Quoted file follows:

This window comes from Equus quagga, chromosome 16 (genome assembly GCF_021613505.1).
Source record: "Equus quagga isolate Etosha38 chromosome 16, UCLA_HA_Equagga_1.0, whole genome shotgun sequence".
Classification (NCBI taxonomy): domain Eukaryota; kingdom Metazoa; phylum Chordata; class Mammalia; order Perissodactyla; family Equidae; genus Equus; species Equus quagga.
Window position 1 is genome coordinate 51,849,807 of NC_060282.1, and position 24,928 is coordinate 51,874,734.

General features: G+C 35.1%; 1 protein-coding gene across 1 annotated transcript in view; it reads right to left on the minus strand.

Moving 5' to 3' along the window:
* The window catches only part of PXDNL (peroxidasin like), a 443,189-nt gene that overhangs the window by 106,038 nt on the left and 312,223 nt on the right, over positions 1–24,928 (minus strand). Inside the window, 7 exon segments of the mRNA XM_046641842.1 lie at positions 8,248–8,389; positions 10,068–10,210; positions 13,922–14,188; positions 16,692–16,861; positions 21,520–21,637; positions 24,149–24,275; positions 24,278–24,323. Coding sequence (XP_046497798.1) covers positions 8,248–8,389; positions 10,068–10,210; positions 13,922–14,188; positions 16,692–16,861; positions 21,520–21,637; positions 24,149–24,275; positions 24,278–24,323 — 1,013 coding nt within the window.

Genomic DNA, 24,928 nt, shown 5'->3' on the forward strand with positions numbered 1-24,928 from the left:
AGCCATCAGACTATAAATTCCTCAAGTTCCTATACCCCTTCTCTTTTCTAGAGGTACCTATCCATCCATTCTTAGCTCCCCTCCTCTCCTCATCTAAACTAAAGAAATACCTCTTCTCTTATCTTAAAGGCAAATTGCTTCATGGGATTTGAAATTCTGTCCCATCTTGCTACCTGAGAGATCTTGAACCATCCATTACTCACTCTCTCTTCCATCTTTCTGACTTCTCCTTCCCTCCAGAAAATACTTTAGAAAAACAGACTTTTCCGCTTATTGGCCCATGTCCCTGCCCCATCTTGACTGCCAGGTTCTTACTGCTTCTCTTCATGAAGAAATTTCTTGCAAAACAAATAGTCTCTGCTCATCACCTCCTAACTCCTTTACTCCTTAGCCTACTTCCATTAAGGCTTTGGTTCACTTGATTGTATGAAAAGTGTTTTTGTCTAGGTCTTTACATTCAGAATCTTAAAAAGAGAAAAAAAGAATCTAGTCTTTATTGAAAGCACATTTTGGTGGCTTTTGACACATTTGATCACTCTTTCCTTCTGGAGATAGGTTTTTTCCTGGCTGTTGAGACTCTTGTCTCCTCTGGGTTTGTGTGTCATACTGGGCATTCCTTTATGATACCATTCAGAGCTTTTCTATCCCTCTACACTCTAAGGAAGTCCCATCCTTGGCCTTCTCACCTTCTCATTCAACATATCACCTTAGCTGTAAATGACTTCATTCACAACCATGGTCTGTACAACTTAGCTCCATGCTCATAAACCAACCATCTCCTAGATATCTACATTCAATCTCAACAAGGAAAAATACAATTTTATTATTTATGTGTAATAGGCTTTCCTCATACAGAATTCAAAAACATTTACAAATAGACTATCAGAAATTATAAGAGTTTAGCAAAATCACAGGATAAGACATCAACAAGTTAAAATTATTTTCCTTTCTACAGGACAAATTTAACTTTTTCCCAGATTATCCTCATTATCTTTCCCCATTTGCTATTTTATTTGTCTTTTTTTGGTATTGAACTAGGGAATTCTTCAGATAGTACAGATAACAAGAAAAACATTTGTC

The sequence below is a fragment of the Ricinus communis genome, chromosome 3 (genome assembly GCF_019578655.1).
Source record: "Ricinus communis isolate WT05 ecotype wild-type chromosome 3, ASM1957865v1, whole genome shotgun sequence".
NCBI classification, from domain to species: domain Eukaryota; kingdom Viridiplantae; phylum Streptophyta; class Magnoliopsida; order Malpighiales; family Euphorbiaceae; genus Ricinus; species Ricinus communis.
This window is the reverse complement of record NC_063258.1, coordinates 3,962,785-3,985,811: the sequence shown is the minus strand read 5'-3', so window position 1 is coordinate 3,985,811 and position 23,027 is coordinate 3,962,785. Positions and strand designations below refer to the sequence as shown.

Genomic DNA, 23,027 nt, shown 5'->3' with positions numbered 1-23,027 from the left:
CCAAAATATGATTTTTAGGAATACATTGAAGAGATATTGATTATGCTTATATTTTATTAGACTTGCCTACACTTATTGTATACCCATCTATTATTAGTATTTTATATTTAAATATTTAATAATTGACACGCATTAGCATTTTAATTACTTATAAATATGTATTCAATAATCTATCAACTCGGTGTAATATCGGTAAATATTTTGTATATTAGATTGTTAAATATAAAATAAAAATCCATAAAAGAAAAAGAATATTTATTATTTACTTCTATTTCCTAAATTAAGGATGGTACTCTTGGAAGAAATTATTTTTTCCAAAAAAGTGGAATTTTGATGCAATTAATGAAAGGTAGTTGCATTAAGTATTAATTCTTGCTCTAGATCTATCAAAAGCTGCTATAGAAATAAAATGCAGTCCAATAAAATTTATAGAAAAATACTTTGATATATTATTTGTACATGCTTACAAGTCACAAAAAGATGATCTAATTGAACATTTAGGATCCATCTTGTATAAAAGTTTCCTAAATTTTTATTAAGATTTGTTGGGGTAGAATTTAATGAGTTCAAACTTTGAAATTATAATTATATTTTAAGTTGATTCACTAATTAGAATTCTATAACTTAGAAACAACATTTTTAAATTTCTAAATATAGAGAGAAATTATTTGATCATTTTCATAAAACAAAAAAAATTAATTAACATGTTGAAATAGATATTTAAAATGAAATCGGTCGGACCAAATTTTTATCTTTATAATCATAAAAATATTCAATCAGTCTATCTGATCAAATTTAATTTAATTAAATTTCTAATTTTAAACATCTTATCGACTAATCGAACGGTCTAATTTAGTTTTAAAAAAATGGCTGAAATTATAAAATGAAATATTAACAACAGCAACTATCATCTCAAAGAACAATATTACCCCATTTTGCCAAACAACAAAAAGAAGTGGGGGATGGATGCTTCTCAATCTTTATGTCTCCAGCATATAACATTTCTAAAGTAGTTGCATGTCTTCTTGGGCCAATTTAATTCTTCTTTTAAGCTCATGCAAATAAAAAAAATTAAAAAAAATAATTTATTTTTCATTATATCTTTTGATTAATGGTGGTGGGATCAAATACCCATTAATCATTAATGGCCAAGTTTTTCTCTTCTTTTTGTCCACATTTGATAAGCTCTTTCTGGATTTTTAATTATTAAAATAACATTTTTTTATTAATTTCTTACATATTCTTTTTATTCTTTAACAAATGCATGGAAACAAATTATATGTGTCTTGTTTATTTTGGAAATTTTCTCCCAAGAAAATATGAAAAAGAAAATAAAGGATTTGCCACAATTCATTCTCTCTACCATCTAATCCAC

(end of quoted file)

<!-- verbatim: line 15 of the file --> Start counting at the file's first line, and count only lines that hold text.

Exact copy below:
CCAAAATATGATTTTTAGGAATACATTGAAGAGATATTGATTATGCTTATATTTTATTAGACTTGCCTACACTTATTGTATACCCATCTATTATTAGTATTTTATATTTAAATATTTAATAATTGACACGCATTAGCATTTTAATTACTTATAAATATGTATTCAATAATCTATCAACTCGGTGTAATATCGGTAAATATTTTGTATATTAGATTGTTAAATATAAAATAAAAATCCATAAAAGAAAAAGAATATTTATTATTTACTTCTATTTCCTAAATTAAGGATGGTACTCTTGGAAGAAATTATTTTTTCCAAAAAAGTGGAATTTTGATGCAATTAATGAAAGGTAGTTGCATTAAGTATTAATTCTTGCTCTAGATCTATCAAAAGCTGCTATAGAAATAAAATGCAGTCCAATAAAATTTATAGAAAAATACTTTGATATATTATTTGTACATGCTTACAAGTCACAAAAAGATGATCTAATTGAACATTTAGGATCCATCTTGTATAAAAGTTTCCTAAATTTTTATTAAGATTTGTTGGGGTAGAATTTAATGAGTTCAAACTTTGAAATTATAATTATATTTTAAGTTGATTCACTAATTAGAATTCTATAACTTAGAAACAACATTTTTAAATTTCTAAATATAGAGAGAAATTATTTGATCATTTTCATAAAACAAAAAAAATTAATTAACATGTTGAAATAGATATTTAAAATGAAATCGGTCGGACCAAATTTTTATCTTTATAATCATAAAAATATTCAATCAGTCTATCTGATCAAATTTAATTTAATTAAATTTCTAATTTTAAACATCTTATCGACTAATCGAACGGTCTAATTTAGTTTTAAAAAAATGGCTGAAATTATAAAATGAAATATTAACAACAGCAACTATCATCTCAAAGAACAATATTACCCCATTTTGCCAAACAACAAAAAGAAGTGGGGGATGGATGCTTCTCAATCTTTATGTCTCCAGCATATAACATTTCTAAAGTAGTTGCATGTCTTCTTGGGCCAATTTAATTCTTCTTTTAAGCTCATGCAAATAAAAAAAATTAAAAAAAATAATTTATTTTTCATTATATCTTTTGATTAATGGTGGTGGGATCAAATACCCATTAATCATTAATGGCCAAGTTTTTCTCTTCTTTTTGTCCACATTTGATAAGCTCTTTCTGGATTTTTAATTATTAAAATAACATTTTTTTATTAATTTCTTACATATTCTTTTTATTCTTTAACAAATGCATGGAAACAAATTATATGTGTCTTGTTTATTTTGGAAATTTTCTCCCAAGAAAATATGAAAAAGAAAATAAAGGATTTGCCACAATTCATTCTCTCTACCATCTAATCCAC